• Channel 3: Frost effect control  Most intelligent lighting fixtures have elements that can control the appearance of the light. In this hypothetical lighting fixture, frost can be used to soften or blur the outgoing light. A value of 0 indicates that the frost filter is completely removed from the beam and the edge of the light is very hard. A value of 255 indicates that the frost filter is fully inserted and the edge of the light is very soft.

  • Channel 4: Lamp dimmer  This works just like the standard lamp dimmer in the dimmer pack example. The difference is that it is accomplished with a mechanical shutter rather than actually controlling the voltage to the lamp filament. A value of 0 indicates that no light should be output while a value of 255 means that the full amount of light should be output.

  • Channel 5: Pan  This controls a moving mirror on the front of the lighting fixture to position the light beam. Panning action is accomplished by rotating a mirror about the axis of the lighting fixture. This is analogous to the X position of a laser beam.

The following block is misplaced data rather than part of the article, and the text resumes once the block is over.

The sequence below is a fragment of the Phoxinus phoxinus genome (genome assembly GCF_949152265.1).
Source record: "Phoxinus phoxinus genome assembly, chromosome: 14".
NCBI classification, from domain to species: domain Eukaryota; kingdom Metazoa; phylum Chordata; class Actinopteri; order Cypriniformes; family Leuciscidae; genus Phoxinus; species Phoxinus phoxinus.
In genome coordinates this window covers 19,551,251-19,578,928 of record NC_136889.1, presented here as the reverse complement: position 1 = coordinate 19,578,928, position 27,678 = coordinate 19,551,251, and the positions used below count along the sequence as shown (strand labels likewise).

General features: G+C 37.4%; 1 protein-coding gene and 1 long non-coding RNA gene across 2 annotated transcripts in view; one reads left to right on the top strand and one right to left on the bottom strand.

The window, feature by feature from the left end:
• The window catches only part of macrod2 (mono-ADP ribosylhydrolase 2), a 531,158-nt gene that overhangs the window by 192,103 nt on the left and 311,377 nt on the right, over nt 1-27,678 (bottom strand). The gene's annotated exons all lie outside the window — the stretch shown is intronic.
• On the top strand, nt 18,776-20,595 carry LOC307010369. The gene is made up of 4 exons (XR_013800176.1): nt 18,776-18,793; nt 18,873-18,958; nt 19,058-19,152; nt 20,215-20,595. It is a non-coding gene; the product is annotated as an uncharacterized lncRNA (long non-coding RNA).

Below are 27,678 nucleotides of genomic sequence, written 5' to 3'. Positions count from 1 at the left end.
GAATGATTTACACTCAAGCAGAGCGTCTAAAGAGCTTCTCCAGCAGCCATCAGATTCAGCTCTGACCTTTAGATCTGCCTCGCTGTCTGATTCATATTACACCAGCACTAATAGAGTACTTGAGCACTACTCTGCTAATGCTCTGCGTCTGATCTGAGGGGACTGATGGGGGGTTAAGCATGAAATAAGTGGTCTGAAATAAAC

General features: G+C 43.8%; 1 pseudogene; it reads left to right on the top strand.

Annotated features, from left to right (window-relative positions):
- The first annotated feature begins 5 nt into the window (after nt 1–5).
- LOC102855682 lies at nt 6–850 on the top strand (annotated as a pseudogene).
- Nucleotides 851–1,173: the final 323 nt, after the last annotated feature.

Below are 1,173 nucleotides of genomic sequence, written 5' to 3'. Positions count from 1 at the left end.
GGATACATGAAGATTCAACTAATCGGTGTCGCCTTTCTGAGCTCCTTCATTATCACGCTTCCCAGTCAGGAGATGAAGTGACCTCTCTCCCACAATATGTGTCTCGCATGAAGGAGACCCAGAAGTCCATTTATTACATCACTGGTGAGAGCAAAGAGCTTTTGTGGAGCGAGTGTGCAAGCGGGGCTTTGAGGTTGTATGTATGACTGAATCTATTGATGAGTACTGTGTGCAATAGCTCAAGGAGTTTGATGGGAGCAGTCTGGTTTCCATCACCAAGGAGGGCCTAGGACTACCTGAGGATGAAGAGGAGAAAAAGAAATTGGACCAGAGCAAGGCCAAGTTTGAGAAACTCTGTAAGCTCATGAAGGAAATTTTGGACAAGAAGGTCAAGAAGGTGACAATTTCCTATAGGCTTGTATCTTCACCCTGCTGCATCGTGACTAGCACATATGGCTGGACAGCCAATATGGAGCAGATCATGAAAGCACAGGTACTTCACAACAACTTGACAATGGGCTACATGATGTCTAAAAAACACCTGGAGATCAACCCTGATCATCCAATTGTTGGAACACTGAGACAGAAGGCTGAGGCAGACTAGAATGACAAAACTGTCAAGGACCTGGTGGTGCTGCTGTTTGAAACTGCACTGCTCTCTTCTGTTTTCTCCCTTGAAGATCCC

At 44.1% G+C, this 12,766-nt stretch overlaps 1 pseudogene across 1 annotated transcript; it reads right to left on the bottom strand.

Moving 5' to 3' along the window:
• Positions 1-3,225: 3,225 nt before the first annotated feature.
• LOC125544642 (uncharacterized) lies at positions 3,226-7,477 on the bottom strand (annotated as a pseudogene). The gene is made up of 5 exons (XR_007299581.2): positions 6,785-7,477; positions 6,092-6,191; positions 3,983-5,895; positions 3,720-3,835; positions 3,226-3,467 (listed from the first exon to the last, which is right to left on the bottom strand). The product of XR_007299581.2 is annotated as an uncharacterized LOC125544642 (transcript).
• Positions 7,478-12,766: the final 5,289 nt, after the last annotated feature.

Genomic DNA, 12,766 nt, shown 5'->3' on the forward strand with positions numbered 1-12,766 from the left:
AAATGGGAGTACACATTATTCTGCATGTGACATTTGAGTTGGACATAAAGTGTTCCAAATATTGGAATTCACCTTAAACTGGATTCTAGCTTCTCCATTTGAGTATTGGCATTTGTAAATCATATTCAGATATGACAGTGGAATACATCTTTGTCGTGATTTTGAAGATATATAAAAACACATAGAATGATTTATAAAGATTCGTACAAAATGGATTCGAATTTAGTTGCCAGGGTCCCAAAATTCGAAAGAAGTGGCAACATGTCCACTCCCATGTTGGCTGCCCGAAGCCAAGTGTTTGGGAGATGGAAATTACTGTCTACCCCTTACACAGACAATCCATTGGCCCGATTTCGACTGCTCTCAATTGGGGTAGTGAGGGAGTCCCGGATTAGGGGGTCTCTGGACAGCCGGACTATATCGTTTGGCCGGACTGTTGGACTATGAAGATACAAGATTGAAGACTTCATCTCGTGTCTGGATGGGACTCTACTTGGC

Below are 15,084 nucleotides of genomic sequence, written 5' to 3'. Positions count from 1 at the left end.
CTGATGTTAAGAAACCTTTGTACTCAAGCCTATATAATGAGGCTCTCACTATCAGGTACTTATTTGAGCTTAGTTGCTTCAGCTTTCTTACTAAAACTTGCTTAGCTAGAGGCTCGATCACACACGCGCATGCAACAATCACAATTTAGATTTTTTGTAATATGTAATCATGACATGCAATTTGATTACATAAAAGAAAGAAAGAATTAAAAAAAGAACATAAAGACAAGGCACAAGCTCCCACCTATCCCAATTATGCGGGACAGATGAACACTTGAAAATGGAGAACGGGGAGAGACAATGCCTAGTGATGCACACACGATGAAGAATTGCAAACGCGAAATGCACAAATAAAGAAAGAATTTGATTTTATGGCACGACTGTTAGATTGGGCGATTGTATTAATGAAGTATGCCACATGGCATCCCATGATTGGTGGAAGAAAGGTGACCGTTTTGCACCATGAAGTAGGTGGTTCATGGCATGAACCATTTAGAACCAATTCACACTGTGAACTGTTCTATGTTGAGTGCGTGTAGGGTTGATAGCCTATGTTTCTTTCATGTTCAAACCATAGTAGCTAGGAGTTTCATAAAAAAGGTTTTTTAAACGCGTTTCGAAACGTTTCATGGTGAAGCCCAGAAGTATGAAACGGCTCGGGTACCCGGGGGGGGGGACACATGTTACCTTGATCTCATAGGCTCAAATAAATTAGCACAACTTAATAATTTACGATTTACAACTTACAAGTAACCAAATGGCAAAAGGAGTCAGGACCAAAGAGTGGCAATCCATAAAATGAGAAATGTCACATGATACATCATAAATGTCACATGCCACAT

• Channel 6: Tilt  This controls the same exact mirror that Pan controls, but it controls a different motor that tilts the mirror rather than rotating it. This is analogous to the Y position of a laser beam.

DMX use with laser projectors

DMX512 can be used to control various laser projector functions, just as it was used to control lamp brightness levels, voltage levels, panning and tilting and other things. To do this, the laser projector would need to have a DMX-to-analog or DMX-to-TTL converter within the projector. This converter would then be connected such that it can control various laser projector functions such as:

  • Beam actuators that can fade beam positions

  • Shutters and filters that can gradually occlude the beam